These story tellers and these museums and these landmarks must be kept in place now, for very soon those of us who remember the Nazi era – whether Nazi, Germans, enemies or “Allies,” – will be gone.  The men who actually fought in  World War ll are now in their 90’s, and those of us who were children in elementary school at that time are now in our 80’s, or late 70’s.  It will  be only  the stories we write, tell, and pass on to the younger generations that will educate people as to what happened.  If we do not hand down the stories, these realities will too soon be forgotten.

DO NOT JUDGE ME, WALK WITH ME: A Poem, by Tammy Barthels, M.Div. Middler

Do Not Judge Me, Walk With Me

Do not judge me because the cloths I wear are tattered and torn.
My cloths do not define me.
Walk with me.
Do not judge me because of the color of my skin.
We bleed the same color.
Walk with me.
Do not judge me because my culture and traditions are different than yours.
We can learn from each other.
Walk with me.
Do not judge me because my ways are not your ways, my thoughts not your thoughts.
Respect, Honor and Embrace Diversity.
Walk with me.
Do not judge me by your statistics.
Listen, and hear my story.
Walk with me.
Do not judge me because my life experiences are different than yours.
We both have something to offer.
Walk with me.
Do not judge me because I do not have a college degree.
I have gained wisdom; you have gained knowledge.
Walk with me.
Do not judge me for we were both created in the image of God.
Created Equal
Take me by the hand; let us walk this journey together.
Let us become transformed.
Walk with me.

INCLUSIVE LANGUAGE: INTRODUCTION by Rev. Dr. Gwen Sayler, Professor of Bible

This post and the three that follow it are articles derived from the 2012 Inclusive Language Convocation at Wartburg Theological Seminary. The convocation was introduced by the Rev. Dr. Gwen Sayler, Professor of Bible with the following words.

Words have incredible power to shape our self-identity and behavior. Today, focusing on inclusive language/inclusive community, we’ll hear Alan speaking about the language we use for God/humanity. Kate will speak to the language we use within the church to talk about “family” and “singleness”. And Patty will speak from the perspective of a parent of one who is homosexual, about the power of words used/left unsaid to include or exclude persons whose sexual orientation is other than heterosexual.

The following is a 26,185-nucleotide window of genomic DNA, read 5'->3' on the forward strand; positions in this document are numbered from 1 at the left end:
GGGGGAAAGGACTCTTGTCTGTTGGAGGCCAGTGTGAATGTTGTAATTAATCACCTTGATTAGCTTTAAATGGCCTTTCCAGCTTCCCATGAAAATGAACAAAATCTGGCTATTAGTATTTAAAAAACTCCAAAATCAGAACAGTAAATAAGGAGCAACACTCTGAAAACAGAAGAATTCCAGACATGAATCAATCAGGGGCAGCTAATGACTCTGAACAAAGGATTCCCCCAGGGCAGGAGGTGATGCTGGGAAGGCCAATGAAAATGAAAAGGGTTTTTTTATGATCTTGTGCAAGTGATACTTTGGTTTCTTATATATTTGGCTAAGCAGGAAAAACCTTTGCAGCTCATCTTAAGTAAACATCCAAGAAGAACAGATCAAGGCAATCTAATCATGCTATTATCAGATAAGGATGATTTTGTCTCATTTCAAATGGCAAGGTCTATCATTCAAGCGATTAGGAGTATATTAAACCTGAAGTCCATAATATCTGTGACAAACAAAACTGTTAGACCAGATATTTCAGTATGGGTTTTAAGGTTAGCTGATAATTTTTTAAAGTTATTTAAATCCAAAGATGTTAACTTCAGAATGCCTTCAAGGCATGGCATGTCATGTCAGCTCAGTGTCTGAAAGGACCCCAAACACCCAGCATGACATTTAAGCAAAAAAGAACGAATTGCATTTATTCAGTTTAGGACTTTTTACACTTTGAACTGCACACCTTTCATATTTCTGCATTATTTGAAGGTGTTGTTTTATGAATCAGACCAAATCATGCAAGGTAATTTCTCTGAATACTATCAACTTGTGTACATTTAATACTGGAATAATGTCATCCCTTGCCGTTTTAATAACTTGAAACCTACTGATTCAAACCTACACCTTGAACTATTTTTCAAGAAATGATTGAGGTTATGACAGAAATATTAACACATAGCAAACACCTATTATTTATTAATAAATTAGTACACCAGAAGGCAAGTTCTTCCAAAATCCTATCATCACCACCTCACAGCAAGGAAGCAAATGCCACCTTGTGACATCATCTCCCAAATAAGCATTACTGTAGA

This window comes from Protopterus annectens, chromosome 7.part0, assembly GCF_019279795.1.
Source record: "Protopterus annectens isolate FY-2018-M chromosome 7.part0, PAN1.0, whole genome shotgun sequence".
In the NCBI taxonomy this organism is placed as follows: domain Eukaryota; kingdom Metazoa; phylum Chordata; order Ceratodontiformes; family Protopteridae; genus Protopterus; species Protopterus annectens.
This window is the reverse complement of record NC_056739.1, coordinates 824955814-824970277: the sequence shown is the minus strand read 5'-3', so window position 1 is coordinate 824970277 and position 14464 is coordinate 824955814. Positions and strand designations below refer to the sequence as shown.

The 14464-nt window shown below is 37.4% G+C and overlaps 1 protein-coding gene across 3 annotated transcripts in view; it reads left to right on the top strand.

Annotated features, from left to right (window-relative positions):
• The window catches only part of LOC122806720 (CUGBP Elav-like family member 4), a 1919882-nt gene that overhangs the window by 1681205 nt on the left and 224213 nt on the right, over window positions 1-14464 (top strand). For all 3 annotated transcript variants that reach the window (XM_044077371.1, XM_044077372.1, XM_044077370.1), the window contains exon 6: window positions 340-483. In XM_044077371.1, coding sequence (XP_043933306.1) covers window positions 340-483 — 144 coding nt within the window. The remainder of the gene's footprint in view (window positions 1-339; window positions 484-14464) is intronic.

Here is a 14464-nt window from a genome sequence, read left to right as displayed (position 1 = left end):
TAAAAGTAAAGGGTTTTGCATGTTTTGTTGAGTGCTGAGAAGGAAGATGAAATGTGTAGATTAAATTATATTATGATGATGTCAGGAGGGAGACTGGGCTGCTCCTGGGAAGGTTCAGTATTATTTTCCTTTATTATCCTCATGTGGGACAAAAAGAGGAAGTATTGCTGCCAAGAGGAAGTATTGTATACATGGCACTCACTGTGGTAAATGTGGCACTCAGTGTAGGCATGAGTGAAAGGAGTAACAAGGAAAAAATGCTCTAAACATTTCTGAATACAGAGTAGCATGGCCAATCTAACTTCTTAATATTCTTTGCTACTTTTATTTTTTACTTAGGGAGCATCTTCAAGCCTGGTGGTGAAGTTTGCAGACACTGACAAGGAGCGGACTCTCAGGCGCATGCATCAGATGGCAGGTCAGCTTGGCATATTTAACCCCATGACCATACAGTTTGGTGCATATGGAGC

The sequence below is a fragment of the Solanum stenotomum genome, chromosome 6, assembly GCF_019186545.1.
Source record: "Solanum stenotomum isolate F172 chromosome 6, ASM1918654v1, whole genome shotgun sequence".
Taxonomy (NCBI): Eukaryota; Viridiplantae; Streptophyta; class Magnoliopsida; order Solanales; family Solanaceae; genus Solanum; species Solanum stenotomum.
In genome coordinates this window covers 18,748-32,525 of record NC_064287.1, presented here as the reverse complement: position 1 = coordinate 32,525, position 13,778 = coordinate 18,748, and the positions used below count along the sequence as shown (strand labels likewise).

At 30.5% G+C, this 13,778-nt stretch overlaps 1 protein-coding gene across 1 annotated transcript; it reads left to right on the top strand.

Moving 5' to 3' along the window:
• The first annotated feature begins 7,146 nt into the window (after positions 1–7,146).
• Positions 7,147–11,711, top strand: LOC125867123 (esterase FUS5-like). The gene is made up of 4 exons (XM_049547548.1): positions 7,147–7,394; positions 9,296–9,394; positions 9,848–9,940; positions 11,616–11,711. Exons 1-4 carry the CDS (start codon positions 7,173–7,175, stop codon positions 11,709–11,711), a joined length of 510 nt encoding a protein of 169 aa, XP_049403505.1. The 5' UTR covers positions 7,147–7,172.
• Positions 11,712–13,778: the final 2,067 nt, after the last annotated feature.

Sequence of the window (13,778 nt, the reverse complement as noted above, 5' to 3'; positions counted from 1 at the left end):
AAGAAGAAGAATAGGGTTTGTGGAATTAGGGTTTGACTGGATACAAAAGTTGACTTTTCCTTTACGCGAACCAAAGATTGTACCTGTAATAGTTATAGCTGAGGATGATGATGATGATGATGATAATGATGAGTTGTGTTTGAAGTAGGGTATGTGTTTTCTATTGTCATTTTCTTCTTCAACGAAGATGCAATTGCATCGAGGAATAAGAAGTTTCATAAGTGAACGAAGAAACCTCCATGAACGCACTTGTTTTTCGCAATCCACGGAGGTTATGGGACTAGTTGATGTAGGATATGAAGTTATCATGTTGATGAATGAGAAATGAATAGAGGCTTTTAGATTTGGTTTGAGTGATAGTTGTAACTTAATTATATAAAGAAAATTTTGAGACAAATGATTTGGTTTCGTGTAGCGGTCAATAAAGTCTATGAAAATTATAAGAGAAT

INCLUSIVE LANGUAGE: HOMOSEXUALITY by Patty Tillman, M.A. Diaconal

As we speak of inclusive language a group of people to include are our Gay and Lesbian brothers and sisters in Christ.

So how do we include these people within our community? How do we make them feel not only welcome, but an essential and important part of our lives?

I speak from the view point of a parent. My 29 year old son is a gay man. As I have spent time with my own son, his friends, and many others who are gay this is what I have come to learn:

I have learned that gay men and lesbian women want you to ask them about their life. They want you to ask: How it’s going for you? What can I do/we do to make it better for you?

It seems the people within society, within our communities and within the church remain silent. WE don’t ask and our gay and lesbian brothers and sisters do not tell. Make no mistake your Silence is exclusion not inclusion.

This is my personal experience:

Once people in my community learned that my son was gay it was as if he had died. I have two other children besides my oldest son and people asked about the other two and never mentioned my son again. Now this may be because they feel awkward, and do not know what to say, so they choose to leave the sensitive topic alone. That’s exactly what silence does. It leaves the person alone and on the outside.

Gay and lesbian people listen as their family members, their friends, their co-workers, and their fellow-students talk about their intimate relationships, their dates, and their loved ones. As others share their feelings, gay and lesbian people are denied this opportunity. They listen on the outside. We don’t ask and they don’t tell.

There are many reasons for this mindset: It is difficult for straight people to grasp the life gay and lesbian people lead. The hardships they face living with their husband or wife on a daily basis…

…Safety issues in a world where senseless hate-crimes happen all too often.

…Legal issues—Did you know many gay and lesbian people travel with a stack of legal documents in case something happens to their partner or to themselves? Sometimes even those documents are not enough to guarantee that they can take care of one another.

Our gay and lesbian friends long to be included in the conversation. They want to be asked about their life, their partners, their fears, their joys and their concerns. Try asking this question: What can I do to help make your life safe, to make your life better? Consider how your actions and support for particular policies can improve their chances to be safe and to gain equality. Each one of us can have an impact on the gay and lesbian community by ending the silence…If we ask they will tell.